Circle S CSA Delivery and MSFM pick up Wednesday, August 24

There is no I in TEAM   _  unknown

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Simple Definition of team

  • : a group of people who compete in a sport, game, etc., against another group
  • : a group of people who work together
  • : a group of two or more animals used to pull a wagon, cart, etc.

When the idea of purchasing a TEAM for farmwork appeared to me, I never thought of it as being a TEAM.  I just thought of it as two horses.

When my friend Georgia and I went to pick Mack and Madge up, we went to a sale in Missouri. They were selling TEAMS of horses.  We went for equipment, but loved looking at all the teams for sale.  Mostly we were fascinated that these huge horses were kept two together at all times.  The teams of horses ate together, stayed in the same stall together, were lead together, turned out together – basically, they were never apart.

When I bought my team from a friend he said – keep them together.  Lead them together, work them together, don’t let them be apart.

It has been a journey working with Mack and Madge.  I have only had them two years, but I have learned so much.  Mainly that – even with them being so old and well trained – I had to be a member of the team too.  Working together to get the job done.  I had to spend time with them and learn their quirks.  Curtis helped me hook them up and he learned too.   We were all a TEAM.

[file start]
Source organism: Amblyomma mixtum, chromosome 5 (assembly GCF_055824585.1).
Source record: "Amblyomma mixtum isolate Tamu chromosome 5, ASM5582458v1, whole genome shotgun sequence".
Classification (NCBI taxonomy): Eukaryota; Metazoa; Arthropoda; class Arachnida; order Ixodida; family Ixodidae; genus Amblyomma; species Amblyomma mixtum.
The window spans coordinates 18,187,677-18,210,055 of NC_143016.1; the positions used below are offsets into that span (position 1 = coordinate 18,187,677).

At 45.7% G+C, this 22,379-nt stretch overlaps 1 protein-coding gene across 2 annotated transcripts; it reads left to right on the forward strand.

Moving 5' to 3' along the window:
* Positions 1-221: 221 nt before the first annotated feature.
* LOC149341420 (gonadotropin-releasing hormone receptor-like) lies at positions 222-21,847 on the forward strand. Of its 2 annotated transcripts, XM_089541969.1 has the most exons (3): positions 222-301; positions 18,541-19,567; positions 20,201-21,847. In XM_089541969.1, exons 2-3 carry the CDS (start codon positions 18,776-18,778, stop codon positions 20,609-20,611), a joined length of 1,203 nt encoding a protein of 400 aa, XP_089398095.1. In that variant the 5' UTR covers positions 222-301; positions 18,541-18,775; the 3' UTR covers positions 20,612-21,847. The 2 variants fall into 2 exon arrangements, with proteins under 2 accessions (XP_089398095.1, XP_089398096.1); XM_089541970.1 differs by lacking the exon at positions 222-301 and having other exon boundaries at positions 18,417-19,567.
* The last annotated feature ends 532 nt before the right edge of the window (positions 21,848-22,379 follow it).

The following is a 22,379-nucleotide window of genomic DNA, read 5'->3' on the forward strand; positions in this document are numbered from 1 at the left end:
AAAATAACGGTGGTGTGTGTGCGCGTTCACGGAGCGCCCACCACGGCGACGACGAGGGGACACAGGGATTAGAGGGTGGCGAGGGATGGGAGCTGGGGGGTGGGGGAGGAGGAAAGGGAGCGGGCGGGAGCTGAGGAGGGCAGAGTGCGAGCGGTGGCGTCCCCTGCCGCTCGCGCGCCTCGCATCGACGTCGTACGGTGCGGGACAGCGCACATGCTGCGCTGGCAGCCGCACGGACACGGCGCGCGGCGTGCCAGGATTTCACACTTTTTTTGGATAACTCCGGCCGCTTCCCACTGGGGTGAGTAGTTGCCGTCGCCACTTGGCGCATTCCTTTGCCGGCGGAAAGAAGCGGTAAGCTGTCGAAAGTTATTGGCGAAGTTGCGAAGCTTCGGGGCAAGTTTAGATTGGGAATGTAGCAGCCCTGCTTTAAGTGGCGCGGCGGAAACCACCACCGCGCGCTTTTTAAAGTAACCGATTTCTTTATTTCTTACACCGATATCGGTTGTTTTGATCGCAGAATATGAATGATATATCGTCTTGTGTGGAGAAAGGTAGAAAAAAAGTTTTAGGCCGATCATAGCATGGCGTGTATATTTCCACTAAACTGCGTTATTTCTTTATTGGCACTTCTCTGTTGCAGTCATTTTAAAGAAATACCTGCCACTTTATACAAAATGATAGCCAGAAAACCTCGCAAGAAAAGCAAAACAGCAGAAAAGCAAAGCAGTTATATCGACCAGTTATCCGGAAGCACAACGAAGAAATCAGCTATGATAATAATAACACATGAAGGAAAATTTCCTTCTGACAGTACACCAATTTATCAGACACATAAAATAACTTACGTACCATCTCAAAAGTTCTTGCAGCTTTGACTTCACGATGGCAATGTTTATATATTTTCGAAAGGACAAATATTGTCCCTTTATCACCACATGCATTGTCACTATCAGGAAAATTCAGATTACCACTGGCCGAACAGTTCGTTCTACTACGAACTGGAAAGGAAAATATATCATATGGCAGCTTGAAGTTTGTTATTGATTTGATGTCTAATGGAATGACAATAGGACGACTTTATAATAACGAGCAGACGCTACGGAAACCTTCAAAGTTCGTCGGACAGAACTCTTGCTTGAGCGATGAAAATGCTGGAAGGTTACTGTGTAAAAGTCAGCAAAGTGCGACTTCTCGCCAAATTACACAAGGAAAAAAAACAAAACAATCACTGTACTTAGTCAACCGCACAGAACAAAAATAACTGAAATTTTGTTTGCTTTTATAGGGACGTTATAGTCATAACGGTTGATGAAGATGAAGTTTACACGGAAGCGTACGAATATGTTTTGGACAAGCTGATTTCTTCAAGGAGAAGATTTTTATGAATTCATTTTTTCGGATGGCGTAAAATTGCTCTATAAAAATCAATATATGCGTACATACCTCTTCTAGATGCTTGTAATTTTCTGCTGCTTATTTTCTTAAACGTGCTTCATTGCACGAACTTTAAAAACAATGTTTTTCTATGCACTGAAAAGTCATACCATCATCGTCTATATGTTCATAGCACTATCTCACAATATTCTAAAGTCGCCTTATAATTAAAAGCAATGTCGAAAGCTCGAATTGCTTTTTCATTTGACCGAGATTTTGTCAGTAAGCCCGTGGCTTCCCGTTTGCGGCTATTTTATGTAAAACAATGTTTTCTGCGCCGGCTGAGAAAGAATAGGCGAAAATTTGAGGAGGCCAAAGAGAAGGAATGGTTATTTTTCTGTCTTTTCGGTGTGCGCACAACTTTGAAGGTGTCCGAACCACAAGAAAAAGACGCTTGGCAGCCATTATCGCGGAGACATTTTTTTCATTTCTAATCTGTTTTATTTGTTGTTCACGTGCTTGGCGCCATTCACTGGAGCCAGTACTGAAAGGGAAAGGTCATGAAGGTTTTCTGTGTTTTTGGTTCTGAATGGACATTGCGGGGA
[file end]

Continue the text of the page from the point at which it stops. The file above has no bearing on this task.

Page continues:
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Mack fell ill about a month ago.  One day he just quit eating.  After several vet visits and watching him waste away, Curtis and I decided it was time.  We put him to sleep today.  Throughout his illness, Madge never left his side.

A sad start to this fall season, but we will keep moving.

What’s in the bucket: summer squash, baby cucumbers, basil, sweet potato greens, peppers, beet greens, shelled soybeans, tart pie apples.

Following – some idea’s on sweet potato greens from Epicurious.com

A few weeks ago, Gourmet Live‘s Kemp Minifie mentioned that she had been seeing sweet potato greens at her farmers’ market. Intrigued, I went in search of them at mine and lo and behold, I found them for $3.50 a bunch. Taking a cue from Kemp who braised hers (leaves and stems) with some onion, I followed suit and then added it to my pasta. Like spinach, sweet potato greens cook down a lot, but unlike spinach, sweet potato greens lack the oxalic acid that often leaves a funny, unpleasant astringent feel and taste in my mouth. And although kale, chard, and collards can also be found at the market, they’re much tougher and possess a strong flavor; the sweet potato leaves, on the other hand, are tender and mild tasting.

NutritionData.com shows that sweet potato greens are extremely high in vitamin K and a good source of vitamin A. Abstracts available on PubMed.com indicate that sweet potato greens have been underutilized as a source of food with preventative qualities. But perhaps most interesting is that sweet potato greens have been readily consumed by different cultures primarily in Asia and Africa.

Here are a few traditional and not so traditional recipes I’ve found online:

Kadirecipes.com’s Sauce Feuilles de Patate (Guinea)

Heart and Hearth’s Sweet Potato Greens (Camote Tops) Salad (The Philippines)

Ravimbomanga sy Patsa Mena (Sweet Potato Leaves with Dried Shrimp) Recipe (Madagascar)

Cook Rock Farm’s Sweet and Savory Sweet Potato Leaves

Permaculture College Australia’s Sweet Potato Tips in Coconut Cream

Happy eating and thanks for buying local produce from Circle S Farm

 

 

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